Competitive ELISA assay using 4 healthy controls sera and 8 CHB samples with the highest O.D. out of the 17 ELISA positive sera in Figure 2. Sera were incubated with 10 μg of E1 loop at 37°C for 3 hours, centrifuged and used as the probe ...

Detection of reactivity of E1-loop with ELISA positive sera by Western blot

Further validation of the ELISA results was sought by Western Blot. Three representative samples from the ELISA positive sera recognized the E1 GST fusion protein, whereas the ELISA negative sera did not react with the E1 loop (Figure 4). The reactivity in the Western blot against the extracellular loop S5–S6 of Domain I, further validates the ELISA results.

Figure 4
Cross reactivity of the ELISA positive sera with the E1 protein by Western blot. Five micrograms of the E1 protein was resolved on a 15% SDS-PAGE and probed using a healthy control serum and 3 ELISA positive sera with the highest O.D. from the congenial ...

ELISA positive sera inhibited a1D ICa-L in tsA201 cells

We next tested whether the positive sera identified by ELISA can inhibit the α1D Ca channel expressed in tsA201 cells. Mammalian tsA201 cells were used because α1D ICa-L cannot be separated biophysically or pharmacologically from α1C ICa-L in the native cardiac myocytes. ELISA positive sera inhibited the α1D ICa-L by 44.1% at −10 mV (control: −4.9 ± 1.1 pA/pF, n = 7 vs. −2.8 ± 0.6 pA/pF, P < 0.05, n = 7). Figure 5A shows current-voltage relationships for α1D ICa-L density during control and with serum #1. Similarly, the application of purified IgG from serum #1 inhibited the α1D ICa-L by 49.8% at −10 mV (control: −5.49 ± 0.5 pA/pF, n = 8 vs. −2.75 ± 0.6 pA/pF, P < 0.05, n = 8) (Figure 5B). Preincubation of the ELISA positive sera with 10 μg/ml E1 loop, prevented the inhibition of α1D ICa-L indicating the specificity of effect of ELISA positive sera on α1D ICa-L, as shown in Figure 5C. ELISA negative sera did not significantly affect α1D ICa-L (control: −5.6 ± 1.3 pA/pF, n = 6 vs. healthy sera: −4.8 ± 1.4 pA/pF, P = not significant (NS), n = 6); as shown in Figure 5D. Table 1 shows the averaged data from 2 high O.D. ELISA positive sera and IgG vs. ELISA negative sera used in the patch clamp experiments.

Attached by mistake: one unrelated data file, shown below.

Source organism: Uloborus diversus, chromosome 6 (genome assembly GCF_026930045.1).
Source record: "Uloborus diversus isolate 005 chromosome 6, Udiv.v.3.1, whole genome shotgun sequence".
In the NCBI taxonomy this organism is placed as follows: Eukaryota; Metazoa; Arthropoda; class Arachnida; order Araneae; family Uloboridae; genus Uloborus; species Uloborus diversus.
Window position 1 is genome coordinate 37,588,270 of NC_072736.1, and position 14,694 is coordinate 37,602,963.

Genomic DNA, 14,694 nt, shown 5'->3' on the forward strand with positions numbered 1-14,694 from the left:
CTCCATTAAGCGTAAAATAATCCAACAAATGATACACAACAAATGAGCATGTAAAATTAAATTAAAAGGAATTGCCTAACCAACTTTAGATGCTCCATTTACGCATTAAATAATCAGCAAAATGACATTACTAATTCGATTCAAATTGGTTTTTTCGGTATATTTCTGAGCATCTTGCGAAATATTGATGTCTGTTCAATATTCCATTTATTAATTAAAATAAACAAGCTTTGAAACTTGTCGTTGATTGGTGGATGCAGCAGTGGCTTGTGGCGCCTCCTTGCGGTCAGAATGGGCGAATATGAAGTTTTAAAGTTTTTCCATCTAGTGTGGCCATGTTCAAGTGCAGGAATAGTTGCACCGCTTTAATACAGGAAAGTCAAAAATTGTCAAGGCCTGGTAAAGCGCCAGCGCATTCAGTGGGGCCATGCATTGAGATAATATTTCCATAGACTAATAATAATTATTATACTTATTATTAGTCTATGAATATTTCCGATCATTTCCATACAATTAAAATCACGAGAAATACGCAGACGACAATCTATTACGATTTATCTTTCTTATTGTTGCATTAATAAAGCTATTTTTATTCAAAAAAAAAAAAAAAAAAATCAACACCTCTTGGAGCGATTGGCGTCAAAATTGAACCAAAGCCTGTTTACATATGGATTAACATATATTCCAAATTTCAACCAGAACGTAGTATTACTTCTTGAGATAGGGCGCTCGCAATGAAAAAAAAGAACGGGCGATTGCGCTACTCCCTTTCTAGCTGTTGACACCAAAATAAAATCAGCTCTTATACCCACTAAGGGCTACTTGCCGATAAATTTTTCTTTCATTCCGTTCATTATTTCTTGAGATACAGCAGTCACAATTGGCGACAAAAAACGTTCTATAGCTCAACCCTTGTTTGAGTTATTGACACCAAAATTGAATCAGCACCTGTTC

Figure 5
A. Effect of ELISA positive sera on the α1D ICa-L expressed in tsA201 cells. α1D ICa-L was recorded using whole cell mode of the patch clamp technique with 2 mmol/L Ca as a charge carrier. Panel A shows the current-voltage relationships ...
Table 1
Peak current densities for α1D transfected tsA201 cells before and after the addition of respective sera.


In this study, we expressed and purified GST fusion proteins corresponding to the extracellular loop S5–S6 of each of the four domains that form the pore of the Ca channel α1D subunit and tested their reactivity with sera from mothers who have children with CHB. The results demonstrate that a fraction (14.4%) of sera containing anti-SSA/Ro and SSA/La autoantibodies from mothers whose children have CHB reacted specifically with the extracellular loop of S5–S6 of the first, but not the second, third or forth domain of the α1D subunit as demonstrated by both ELISA and Western blots. Furthermore, the ELISA positive sera inhibited the expressed α1D Ca current in tsA201 cells. The presence of anti-α1D Ca channel antibodies in the sera of mothers with CHB children suggest that additional risk factors may contribute to the pathogenesis of CHB.

Relevance of α1D L-type Ca channel to CHB